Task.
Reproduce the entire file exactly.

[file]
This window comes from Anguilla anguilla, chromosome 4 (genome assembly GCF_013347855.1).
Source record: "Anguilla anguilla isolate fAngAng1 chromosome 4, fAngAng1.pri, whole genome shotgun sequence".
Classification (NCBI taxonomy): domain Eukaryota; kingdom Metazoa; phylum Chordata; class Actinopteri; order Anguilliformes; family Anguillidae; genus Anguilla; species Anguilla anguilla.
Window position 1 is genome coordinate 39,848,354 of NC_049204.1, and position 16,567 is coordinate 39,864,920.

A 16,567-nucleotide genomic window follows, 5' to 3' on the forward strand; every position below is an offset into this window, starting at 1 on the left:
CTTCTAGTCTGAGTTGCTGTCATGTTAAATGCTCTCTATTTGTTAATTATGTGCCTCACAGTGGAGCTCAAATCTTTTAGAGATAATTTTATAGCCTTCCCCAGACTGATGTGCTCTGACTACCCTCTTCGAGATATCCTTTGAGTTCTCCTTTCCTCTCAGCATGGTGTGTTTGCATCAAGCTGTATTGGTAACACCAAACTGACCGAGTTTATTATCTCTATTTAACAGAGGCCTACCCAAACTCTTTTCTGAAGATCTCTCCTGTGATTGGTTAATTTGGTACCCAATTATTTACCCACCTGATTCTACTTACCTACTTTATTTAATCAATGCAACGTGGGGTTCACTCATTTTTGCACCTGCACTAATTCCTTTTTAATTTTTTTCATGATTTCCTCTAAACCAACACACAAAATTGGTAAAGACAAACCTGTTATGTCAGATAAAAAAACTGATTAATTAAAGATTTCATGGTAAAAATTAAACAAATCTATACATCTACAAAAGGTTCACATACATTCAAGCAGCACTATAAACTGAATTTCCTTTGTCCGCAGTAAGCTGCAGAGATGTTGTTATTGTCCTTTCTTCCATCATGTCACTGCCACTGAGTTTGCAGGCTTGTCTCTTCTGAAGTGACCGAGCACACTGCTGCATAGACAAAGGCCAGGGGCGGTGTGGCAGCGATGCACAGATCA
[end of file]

This window comes from Anguilla anguilla, chromosome 4 (genome assembly GCF_013347855.1).
Source record: "Anguilla anguilla isolate fAngAng1 chromosome 4, fAngAng1.pri, whole genome shotgun sequence".
Classification (NCBI taxonomy): domain Eukaryota; kingdom Metazoa; phylum Chordata; class Actinopteri; order Anguilliformes; family Anguillidae; genus Anguilla; species Anguilla anguilla.
Window position 1 is genome coordinate 39,848,354 of NC_049204.1, and position 16,567 is coordinate 39,864,920.

A 16,567-nucleotide genomic window follows, 5' to 3' on the forward strand; every position below is an offset into this window, starting at 1 on the left:
CTTCTAGTCTGAGTTGCTGTCATGTTAAATGCTCTCTATTTGTTAATTATGTGCCTCACAGTGGAGCTCAAATCTTTTAGAGATAATTTTATAGCCTTCCCCAGACTGATGTGCTCTGACTACCCTCTTCGAGATATCCTTTGAGTTCTCCTTTCCTCTCAGCATGGTGTGTTTGCATCAAGCTGTATTGGTAACACCAAACTGACCGAGTTTATTATCTCTATTTAACAGAGGCCTACCCAAACTCTTTTCTGAAGATCTCTCCTGTGATTGGTTAATTTGGTACCCAATTATTTACCCACCTGATTCTACTTACCTACTTTATTTAATCAATGCAACGTGGGGTTCACTCATTTTTGCACCTGCACTAATTCCTTTTTAATTTTTTTCATGATTTCCTCTAAACCAACACACAAAATTGGTAAAGACAAACCTGTTATGTCAGATAAAAAAACTGATTAATTAAAGATTTCATGGTAAAAATTAAACAAATCTATACATCTACAAAAGGTTCACATACATTCAAGCAGCACTATAAACTGAATTTCCTTTGTCCGCAGTAAGCTGCAGAGATGTTGTTATTGTCCTTTCTTCCATCATGTCACTGCCACTGAGTTTGCAGGCTTGTCTCTTCTGAAGTGACCGAGCACACTGCTGCATAGACAAAGGCCAGGGGCGGTGTGGCAGCGATGCACAGATCA